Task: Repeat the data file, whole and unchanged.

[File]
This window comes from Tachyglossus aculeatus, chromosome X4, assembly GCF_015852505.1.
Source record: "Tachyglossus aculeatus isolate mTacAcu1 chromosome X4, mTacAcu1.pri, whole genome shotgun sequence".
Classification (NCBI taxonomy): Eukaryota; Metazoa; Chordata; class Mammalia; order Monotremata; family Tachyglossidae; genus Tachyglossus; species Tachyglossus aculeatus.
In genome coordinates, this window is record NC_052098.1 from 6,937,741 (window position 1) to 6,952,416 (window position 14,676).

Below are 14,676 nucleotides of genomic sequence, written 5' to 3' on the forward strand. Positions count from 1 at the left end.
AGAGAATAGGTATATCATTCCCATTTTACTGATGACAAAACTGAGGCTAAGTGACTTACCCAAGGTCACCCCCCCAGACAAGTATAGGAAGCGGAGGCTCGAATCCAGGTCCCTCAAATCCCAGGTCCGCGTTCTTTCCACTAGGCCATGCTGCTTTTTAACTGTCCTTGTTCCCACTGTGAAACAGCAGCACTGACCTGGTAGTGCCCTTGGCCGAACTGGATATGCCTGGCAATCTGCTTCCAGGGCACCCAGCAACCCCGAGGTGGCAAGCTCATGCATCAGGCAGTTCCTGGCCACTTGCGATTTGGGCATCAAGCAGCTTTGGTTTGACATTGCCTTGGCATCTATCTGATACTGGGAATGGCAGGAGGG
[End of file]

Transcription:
This window comes from Tachyglossus aculeatus, chromosome X4, assembly GCF_015852505.1.
Source record: "Tachyglossus aculeatus isolate mTacAcu1 chromosome X4, mTacAcu1.pri, whole genome shotgun sequence".
Classification (NCBI taxonomy): Eukaryota; Metazoa; Chordata; class Mammalia; order Monotremata; family Tachyglossidae; genus Tachyglossus; species Tachyglossus aculeatus.
In genome coordinates, this window is record NC_052098.1 from 6,937,741 (window position 1) to 6,952,416 (window position 14,676).

Below are 14,676 nucleotides of genomic sequence, written 5' to 3' on the forward strand. Positions count from 1 at the left end.
AGAGAATAGGTATATCATTCCCATTTTACTGATGACAAAACTGAGGCTAAGTGACTTACCCAAGGTCACCCCCCCAGACAAGTATAGGAAGCGGAGGCTCGAATCCAGGTCCCTCAAATCCCAGGTCCGCGTTCTTTCCACTAGGCCATGCTGCTTTTTAACTGTCCTTGTTCCCACTGTGAAACAGCAGCACTGACCTGGTAGTGCCCTTGGCCGAACTGGATATGCCTGGCAATCTGCTTCCAGGGCACCCAGCAACCCCGAGGTGGCAAGCTCATGCATCAGGCAGTTCCTGGCCACTTGCGATTTGGGCATCAAGCAGCTTTGGTTTGACATTGCCTTGGCATCTATCTGATACTGGGAATGGCAGGAGGG